"It was run more like a family than a legislator's office," said Mr. Siple, who now oversees a private Christian academy in the North Hills. "Very close-knit, a genuine concern for one another among the staff as well as the constituents they served. There was a legitimate human service aspect to why they did what they did."

Mr. Veon's staff, said Mr. Siple, shared that enthusiasm.

"The people who worked in the office also loved politics. It's what I think also drew them in there. I think there was also the sense that the better they do their jobs that while that is certainly helpful to people, it's also helpful to Mike -- not just in getting him re-elected," said Mr. Siple.

There was, in that weeklong visit long ago, Mr. Siple said, a clear signal that the Pennsylvania Legislature was not Mr. Veon's end goal.

"I think there were great aspirations for Mike," Mr. Siple said. "I would throw out, 'Could you ever see Mike in the White House?' People weren't joking when they said 'Absolutely.'"

By the time of Mr. Siple's visit, Mr. Veon had established himself on two seemingly contradictory tracks: He was a reliable advocate of liberal causes ranging from a ban on replacement workers, a hike in the minimum wage, even abolition of school paddling; and he was going about it in the oldest of styles.

In 1993 he sponsored a bill to rescind the state's Hatch Act, which prohibited political work by various Pennsylvania employees protected by civil service.

At the same time, his broadening reach into the state budget enabled him to set up personal projects of his own in his district. Foremost among them was called the Beaver Initiative for Growth, which was designed as a clearinghouse for state grants that would in turn be dispensed for local causes, ranging from economic development to the removal of blighted buildings.

It was at BIG that Mr. Veon showed a penchant for tossing out the rules, according to its former executive director.

"Money was just sort of seen as a kind of arbitrary commodity that could be shifted and flowed wherever needed, regardless of what kind of stipulations were put on it," said John Gallo, whom Mr. Veon hired to run BIG between 1999 and 2003, when Mr. Gallo resigned, sensing an impending disaster.

Mr. Gallo applied for state grants for BIG, grants that he said carried specific purposes for the money.

"We would get the grant and there would be a lot of pressure put on from Mike to do something else with the money," Mr. Gallo said. "If I had money that was allocated for salaries or had money allocated for office costs. ... If another group or another one of Mike's organizations needed money, they would typically come and just take a chunk of it, kind of shift it over."

Conflicts became more frequent, especially between Mr. Gallo and Mr. Veon's top district office aide, Annamarie Perretta-Rosepink, who also held a position at BIG.

Expenditures would go out, he said, and staff would resist providing a receipt to justify the outlay.

"They would say, 'It was for an expense we incurred,' " Mr. Gallo said.

Mr. Veon later had BIG relocated in the same space as his district office and Mr. Gallo said roles began to blend uncomfortably. At some points, he said, he sensed that some of the money shifts could create legal problems because the grants were specifically earmarked for other purposes.

Later, he said, his control of the BIG checkbook was taken from him and assigned to Mrs. Perretta-Rosepink.

"I didn't want my name on grants if I wasn't going to be able to disseminate the money the way I wrote them," he said.

He resigned in 2003 and left Pennsylvania.

"I was just so sick of sort of everything. I thought, 'If that's the way our elected leaders are, I don't want to live in the state,'" Mr. Gallo said.

By the time Mr. Gallo left Mr. Veon's employ, the political string had just about run out. In a vote cast in the small hours of July 7, 2005, Mr. Veon joined colleagues in both chambers in passing a pay raise for themselves that ranged from 16 to 54 percent. In a state accustomed to midnight pay raises, the uproar, led by talk radio hosts and fueled by Internet bloggers, took the General Assembly by surprise.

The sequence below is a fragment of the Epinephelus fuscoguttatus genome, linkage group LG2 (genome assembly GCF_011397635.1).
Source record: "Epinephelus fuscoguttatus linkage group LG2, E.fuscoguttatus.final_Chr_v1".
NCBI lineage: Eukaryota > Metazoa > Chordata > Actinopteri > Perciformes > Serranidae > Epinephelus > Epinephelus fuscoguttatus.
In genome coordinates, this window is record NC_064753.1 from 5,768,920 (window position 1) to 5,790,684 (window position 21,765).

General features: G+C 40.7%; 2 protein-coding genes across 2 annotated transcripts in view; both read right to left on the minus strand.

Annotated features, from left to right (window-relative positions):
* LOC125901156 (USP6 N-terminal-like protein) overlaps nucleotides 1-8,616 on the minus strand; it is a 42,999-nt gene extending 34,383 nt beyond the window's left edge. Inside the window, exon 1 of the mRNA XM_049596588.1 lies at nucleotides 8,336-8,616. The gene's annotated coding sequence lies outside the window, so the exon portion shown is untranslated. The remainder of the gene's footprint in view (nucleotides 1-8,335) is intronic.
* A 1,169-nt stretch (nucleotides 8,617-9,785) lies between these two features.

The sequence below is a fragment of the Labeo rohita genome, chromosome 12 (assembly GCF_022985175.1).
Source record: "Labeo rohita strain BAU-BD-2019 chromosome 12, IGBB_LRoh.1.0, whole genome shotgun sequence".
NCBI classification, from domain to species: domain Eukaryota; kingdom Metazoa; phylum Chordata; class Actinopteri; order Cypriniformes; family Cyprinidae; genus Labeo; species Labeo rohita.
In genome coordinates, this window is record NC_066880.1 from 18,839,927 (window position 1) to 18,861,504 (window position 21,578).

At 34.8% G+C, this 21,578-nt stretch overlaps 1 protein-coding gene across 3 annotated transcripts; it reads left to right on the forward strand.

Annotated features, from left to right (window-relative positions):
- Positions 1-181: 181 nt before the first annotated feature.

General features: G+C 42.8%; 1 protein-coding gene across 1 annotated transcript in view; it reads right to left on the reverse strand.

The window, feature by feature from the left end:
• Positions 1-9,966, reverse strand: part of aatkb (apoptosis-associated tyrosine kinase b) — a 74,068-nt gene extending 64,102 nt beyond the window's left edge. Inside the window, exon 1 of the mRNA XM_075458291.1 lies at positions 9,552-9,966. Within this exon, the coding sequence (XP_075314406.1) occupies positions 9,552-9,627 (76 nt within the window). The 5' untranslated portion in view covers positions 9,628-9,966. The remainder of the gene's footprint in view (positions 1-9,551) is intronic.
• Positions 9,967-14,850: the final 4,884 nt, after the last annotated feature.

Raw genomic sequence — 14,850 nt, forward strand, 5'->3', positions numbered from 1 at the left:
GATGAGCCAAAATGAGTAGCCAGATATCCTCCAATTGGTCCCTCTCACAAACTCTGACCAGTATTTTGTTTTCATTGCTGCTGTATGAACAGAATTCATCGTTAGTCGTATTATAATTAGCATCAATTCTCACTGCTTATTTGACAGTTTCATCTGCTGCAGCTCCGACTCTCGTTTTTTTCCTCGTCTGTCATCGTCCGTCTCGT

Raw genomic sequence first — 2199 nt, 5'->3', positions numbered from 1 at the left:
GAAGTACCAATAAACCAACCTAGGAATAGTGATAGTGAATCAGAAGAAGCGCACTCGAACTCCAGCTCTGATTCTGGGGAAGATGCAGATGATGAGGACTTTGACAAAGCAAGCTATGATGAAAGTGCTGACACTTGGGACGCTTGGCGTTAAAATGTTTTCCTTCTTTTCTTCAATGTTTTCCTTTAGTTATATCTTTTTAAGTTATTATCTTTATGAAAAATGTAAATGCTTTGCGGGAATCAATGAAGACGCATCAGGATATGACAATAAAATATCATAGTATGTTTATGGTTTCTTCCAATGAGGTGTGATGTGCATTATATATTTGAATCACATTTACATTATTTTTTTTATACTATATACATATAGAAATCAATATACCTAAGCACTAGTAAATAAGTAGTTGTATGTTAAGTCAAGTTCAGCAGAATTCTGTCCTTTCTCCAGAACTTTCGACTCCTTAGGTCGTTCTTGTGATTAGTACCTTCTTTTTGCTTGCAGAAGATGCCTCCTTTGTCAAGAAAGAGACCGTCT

After a series of votes, both Houses rescinded the bill Nov. 16. Mr. Veon remained the lone holdout, voting "no" on the repeal, saying he didn't want to be a hypocrite.

"This has been my style for 21 years and I was going to stand by my conviction," Mr. Veon explained later.

Turned out by voters

That style was about to vanish from the Capitol. The next year, an old Veon loyalist, Jay Paisley, challenged him in a tightly fought Democratic primary. Investigators would later find that word was sent out from various managers in the Democratic caucus that employees were expected to report for duty. Dozens turned up on the streets of Beaver County, many using state-issued BlackBerry personal data devices.

Insiders who worked the campaign told of campaign meetings in the upstairs conference room of Mr. Veon's state-financed district office, and nights when campaign fliers were produced on the district office printer.

After a tight primary win, Mr. Veon was blindsided in a general election that turned Beaver's political tradition on its head, sending a Republican to Harrisburg.

Mr. Veon set up his own consulting firm with a former aide, Colleen Kopp. It was not to last.

As 2007 began, word emerged that millions of dollars in year-end bonuses had been issued to state employees. The largest recipients had worked on House campaigns.

Mr. Veon denied all.

"I want to be clear that every bonus every salary for the entire time I spent in the caucus and particularly the House Democratic leadership was done in a very proper and legal way," he told reporters prior to a Feb. 12, 2007, luncheon to retire his campaign debt.

He praised his old partner, Bill DeWeese, for handling the crisis.

What he did not know was that Mr. DeWeese, determined to clean out the caucus, had begun a steady flow of information and records to the office of Attorney General Tom Corbett. On a single day last November, Mr. DeWeese fired seven top caucus aides, including Brett Cott, Mr. Veon's top aide, as well as Steve Keefer, the director of the caucus Internet Technology department, a close Veon friend.

Some old friends seemed to run away. One who did not was Mr. Rendell, who still sees the good in Mike Veon, such as one of his last legislative achievements: a bill to push the state's minimum wage from $5.15 an hour to $7.15.

"He was able to lead that through a Republican-controlled House," Mr. Rendell said. "And by the way, most of those people who got that raise are unregistered. It didn't help his politics."


Dennis Roddy can be reached at droddy@post-gazette.com or 412-263-1965.